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Comparing the Performance Between Loops and Generators

00:00 Comparing the Performance Between Loops and Generators. As always, when measuring performance, you shouldn’t read too much into any one set of results. Instead, design a test for your own code with your own real-world data before you make any important decisions.

00:18 You also need to weigh complexity against readability. Sometimes shaving off a few milliseconds just isn’t worth it. For this test, you’ll want to create a function that can create lists of an arbitrary size with a certain value at a certain position.

00:38 First pprint is imported. It will be used to output the built list to make it more readable. Otherwise, the list would appear on a single line by default, making it much harder to read.

00:49 The build_list() function creates a list filled with identical items. All items in the list, except for one, are copies of the fill argument.

00:58 The single outlier is the value argument, and it’s placed at the index provided by the at_position argument. With this function, you’ll be able to create a large set of lists with the target value at various positions in the list.

01:13 You can use this to compare how long it takes to find an element at the start and the end of the list.

01:35 The build_list() function will be a key part of the script which will be created next, which will eventually chart the performance of for loops and generators.

01:44 First, timeit is imported, allowing the time taken for the functions to be measured easily. Some constants are declared, allowing the testing intensity and depth to be easily altered in the future.

01:58 The build_list() function that you created earlier is re-created within the script to allow the creation of a list of dictionaries.

02:12 Next, find_match_loop() is created, which will return the first value with a population attribute over 50 by iterating over the list using a for loop.

02:28 The function using a generator to return the first match is created next, once again returning a value with a population attribute over 50.

02:43 Both of these functions are hard-coded to keep things simple for this test. Later in the course, you’ll be creating a reusable function. Now the main loop of the program is created, firstly creating the three lists that will be used for the storage of the the data.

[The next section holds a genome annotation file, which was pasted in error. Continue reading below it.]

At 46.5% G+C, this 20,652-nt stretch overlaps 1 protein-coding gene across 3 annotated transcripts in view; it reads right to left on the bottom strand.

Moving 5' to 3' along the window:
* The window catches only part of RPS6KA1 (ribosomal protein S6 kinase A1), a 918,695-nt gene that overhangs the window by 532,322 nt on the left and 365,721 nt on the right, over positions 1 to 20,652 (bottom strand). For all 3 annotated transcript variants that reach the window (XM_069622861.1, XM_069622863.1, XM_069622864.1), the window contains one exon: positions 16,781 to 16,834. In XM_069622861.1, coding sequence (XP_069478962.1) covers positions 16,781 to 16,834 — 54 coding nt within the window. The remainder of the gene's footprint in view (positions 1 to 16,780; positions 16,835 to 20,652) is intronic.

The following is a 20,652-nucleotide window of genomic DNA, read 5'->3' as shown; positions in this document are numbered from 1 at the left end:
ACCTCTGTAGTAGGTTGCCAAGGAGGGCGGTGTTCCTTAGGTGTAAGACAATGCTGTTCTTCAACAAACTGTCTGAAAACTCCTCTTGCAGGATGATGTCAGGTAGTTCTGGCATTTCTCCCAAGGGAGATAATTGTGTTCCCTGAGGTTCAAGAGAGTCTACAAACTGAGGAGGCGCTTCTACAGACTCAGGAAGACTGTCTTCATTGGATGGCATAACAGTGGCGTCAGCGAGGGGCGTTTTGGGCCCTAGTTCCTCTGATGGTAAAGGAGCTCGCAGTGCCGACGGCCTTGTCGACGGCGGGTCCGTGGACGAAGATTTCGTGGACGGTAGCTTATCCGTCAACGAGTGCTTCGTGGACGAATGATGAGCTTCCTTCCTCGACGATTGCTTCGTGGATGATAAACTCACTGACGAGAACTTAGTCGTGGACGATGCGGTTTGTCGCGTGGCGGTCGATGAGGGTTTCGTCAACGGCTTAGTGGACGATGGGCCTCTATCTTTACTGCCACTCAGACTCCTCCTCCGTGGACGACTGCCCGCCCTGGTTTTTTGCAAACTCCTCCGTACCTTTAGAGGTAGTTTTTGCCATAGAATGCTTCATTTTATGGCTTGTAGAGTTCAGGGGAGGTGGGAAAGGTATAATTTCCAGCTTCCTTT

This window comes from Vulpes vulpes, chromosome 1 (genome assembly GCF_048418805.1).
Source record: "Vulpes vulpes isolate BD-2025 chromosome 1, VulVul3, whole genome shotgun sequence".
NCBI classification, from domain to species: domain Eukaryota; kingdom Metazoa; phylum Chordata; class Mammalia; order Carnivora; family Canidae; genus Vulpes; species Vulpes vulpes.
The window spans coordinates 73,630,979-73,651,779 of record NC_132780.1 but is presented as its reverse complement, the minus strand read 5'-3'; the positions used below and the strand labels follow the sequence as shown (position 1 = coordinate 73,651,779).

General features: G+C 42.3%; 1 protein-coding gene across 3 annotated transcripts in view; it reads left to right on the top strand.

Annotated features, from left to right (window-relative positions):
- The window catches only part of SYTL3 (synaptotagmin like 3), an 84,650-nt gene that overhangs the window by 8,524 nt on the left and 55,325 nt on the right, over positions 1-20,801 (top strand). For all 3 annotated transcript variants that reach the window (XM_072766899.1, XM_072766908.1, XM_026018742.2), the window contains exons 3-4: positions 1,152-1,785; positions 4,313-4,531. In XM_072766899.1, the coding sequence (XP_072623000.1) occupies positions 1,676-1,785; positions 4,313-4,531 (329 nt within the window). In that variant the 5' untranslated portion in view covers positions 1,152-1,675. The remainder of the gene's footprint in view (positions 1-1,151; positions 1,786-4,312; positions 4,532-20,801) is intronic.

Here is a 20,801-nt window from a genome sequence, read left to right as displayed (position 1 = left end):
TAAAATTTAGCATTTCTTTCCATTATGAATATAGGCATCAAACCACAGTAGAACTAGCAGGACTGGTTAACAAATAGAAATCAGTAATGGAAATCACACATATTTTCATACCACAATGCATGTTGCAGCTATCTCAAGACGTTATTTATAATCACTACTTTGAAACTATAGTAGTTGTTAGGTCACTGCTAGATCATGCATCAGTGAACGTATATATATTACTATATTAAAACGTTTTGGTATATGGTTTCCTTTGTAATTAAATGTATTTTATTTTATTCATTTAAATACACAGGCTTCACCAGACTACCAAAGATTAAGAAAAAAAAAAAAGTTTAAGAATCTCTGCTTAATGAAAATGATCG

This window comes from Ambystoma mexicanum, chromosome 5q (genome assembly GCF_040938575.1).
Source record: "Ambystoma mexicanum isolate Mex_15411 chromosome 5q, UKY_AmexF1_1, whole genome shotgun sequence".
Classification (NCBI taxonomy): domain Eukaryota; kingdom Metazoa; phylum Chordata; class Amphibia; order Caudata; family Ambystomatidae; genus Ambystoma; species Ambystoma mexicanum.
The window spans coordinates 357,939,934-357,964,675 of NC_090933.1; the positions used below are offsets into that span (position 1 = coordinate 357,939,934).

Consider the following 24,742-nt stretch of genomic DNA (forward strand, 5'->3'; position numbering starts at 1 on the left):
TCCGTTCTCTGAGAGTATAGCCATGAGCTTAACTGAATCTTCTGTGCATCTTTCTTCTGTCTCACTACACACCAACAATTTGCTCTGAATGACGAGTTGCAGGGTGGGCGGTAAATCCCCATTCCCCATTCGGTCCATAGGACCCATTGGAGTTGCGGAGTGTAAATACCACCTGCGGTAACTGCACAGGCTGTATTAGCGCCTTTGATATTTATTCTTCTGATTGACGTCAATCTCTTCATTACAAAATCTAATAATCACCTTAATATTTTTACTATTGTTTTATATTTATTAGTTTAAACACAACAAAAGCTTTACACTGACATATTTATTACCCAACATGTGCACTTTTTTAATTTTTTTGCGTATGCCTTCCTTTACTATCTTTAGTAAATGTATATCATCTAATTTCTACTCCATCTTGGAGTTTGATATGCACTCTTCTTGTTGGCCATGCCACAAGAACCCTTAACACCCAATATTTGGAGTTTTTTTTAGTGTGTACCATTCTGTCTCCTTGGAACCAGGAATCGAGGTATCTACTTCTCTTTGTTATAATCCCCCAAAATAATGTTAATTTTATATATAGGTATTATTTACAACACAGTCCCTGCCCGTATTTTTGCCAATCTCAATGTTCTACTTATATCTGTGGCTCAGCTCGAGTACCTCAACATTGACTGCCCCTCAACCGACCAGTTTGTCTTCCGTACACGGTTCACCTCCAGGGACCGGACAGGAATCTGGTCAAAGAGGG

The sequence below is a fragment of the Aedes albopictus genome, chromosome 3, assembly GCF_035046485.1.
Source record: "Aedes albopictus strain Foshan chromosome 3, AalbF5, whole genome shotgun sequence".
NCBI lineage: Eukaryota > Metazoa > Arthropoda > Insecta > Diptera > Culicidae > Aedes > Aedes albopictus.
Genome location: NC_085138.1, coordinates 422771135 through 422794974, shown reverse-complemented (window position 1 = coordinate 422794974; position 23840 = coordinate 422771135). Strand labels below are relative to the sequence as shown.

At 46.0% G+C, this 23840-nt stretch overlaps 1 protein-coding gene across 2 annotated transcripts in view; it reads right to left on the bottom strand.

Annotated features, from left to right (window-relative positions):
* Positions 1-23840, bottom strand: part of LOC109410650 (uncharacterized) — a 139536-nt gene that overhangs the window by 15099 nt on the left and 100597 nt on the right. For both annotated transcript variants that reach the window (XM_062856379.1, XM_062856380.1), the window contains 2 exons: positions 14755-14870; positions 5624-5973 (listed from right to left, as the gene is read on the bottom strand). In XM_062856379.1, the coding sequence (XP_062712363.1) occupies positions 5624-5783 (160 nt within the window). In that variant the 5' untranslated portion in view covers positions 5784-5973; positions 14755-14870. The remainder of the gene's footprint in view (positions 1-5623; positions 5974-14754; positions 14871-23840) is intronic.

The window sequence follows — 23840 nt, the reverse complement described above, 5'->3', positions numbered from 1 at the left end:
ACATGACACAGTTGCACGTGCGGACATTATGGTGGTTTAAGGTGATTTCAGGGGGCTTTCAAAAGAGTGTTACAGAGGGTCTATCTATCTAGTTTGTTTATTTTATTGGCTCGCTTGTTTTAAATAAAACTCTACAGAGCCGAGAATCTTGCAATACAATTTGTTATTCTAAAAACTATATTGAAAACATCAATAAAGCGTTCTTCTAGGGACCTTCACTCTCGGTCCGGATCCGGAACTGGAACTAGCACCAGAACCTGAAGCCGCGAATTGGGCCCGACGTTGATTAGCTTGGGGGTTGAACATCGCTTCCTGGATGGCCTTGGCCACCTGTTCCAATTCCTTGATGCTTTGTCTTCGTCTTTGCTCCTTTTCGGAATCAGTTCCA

03:08 The current progress is printed on-screen, with end set to a carriage return to clear the previous text.

03:45 This creates a list of dictionaries of LIST_SIZE, and then timeit is used to measure the time taken for the for loop …

04:09 and the generator to perform the search.

04:29 As you’ve seen, the script makes use of three lists. Two of them will contain the time it took to find the element with either the loop or the generator.

04:39 The third list will contain the corresponding position of the target element in the list. It’s possible to take a look at the data by running the script using Python’s interactive mode.

04:56 Here the script runs quickly, as timeit is set to only run each test a hundred times, and there are only fifty tests run for each function. You can then examine the lists that have been created.

05:13 While you clearly could have created this output by adding print statements to the program, there is an advantage to using interactive mode.

05:20 You can create a dataset, which may take some time if you increase the TIMEIT_TIMES or LIST_SIZE and then perform calculations and experiments on the data without having to recalculate it each time. For instance, you can calculate the ratio between the times taken for generators and loops.

05:56 Ideally, you’d want to produce a chart of these findings, and that’s what you’ll be doing in the next section of the course.

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